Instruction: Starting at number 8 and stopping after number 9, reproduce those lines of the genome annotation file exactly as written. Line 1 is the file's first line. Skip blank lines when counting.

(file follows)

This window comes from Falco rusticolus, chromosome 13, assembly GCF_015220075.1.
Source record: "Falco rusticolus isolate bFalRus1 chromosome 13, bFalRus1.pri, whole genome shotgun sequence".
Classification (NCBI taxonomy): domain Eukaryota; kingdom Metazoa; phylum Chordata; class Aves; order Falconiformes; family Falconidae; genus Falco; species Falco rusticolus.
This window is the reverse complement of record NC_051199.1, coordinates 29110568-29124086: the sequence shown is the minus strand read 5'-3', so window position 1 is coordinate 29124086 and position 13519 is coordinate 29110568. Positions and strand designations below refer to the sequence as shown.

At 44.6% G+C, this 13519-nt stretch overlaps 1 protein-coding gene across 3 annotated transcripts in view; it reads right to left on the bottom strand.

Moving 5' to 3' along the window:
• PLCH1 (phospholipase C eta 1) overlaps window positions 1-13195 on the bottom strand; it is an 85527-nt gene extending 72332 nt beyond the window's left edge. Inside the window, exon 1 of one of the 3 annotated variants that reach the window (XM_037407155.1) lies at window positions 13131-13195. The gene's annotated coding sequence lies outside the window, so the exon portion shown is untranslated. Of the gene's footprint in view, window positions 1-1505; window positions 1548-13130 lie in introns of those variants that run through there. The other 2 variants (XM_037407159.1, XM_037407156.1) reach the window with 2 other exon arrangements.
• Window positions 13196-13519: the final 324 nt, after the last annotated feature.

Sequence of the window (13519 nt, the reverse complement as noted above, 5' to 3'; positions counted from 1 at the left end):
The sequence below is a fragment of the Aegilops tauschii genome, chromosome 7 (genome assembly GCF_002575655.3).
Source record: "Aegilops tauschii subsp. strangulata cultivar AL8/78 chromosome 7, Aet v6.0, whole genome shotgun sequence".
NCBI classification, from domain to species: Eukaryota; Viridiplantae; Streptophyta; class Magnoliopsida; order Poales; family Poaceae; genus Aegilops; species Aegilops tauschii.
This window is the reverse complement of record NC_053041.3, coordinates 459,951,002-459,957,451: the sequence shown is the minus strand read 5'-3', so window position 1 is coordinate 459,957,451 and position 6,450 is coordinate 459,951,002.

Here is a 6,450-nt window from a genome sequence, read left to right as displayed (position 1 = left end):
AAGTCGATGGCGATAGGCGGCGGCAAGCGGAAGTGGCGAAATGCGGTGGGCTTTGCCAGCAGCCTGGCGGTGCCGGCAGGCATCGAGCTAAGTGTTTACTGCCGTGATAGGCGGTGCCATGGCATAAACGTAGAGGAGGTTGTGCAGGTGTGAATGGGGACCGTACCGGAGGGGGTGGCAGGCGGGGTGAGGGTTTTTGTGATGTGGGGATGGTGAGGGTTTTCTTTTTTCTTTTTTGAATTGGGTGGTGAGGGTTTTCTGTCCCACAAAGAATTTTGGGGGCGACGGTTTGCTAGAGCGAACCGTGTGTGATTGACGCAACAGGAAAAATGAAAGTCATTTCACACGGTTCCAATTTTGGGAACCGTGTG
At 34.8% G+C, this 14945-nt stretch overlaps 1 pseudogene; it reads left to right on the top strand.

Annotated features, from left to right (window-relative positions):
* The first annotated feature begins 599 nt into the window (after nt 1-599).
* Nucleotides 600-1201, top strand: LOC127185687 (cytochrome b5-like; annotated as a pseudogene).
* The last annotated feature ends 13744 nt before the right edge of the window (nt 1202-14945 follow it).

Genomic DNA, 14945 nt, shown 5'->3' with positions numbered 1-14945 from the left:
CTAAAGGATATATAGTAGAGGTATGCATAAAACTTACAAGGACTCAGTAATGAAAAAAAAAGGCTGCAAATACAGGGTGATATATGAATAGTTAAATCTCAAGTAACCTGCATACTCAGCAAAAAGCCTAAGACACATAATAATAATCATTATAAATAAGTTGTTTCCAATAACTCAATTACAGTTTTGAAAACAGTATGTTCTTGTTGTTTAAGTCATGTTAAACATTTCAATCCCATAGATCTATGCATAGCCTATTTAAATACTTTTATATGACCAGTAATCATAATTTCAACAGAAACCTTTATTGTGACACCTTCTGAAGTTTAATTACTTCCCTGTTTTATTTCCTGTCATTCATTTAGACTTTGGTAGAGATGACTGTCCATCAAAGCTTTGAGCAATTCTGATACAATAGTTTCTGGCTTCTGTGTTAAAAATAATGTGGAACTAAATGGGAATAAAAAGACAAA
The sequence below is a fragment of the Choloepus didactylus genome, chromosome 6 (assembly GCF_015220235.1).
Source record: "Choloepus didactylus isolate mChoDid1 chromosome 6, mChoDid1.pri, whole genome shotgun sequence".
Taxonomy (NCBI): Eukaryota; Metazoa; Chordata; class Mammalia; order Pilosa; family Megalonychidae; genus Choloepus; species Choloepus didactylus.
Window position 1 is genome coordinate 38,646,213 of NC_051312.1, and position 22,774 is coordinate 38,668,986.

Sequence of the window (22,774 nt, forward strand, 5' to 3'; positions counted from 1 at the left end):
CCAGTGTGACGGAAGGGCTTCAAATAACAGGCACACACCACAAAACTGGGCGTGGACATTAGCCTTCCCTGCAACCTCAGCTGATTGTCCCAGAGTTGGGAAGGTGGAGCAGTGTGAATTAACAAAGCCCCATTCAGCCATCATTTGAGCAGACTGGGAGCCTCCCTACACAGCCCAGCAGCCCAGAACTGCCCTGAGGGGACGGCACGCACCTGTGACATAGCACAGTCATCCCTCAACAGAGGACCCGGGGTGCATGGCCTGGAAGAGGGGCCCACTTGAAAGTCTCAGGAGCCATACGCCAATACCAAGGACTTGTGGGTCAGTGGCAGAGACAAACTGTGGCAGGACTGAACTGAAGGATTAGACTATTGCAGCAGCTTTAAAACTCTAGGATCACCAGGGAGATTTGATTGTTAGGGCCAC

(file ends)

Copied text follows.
• Window positions 13196-13519: the final 324 nt, after the last annotated feature.

Sequence of the window (13519 nt, the reverse complement as noted above, 5' to 3'; positions counted from 1 at the left end):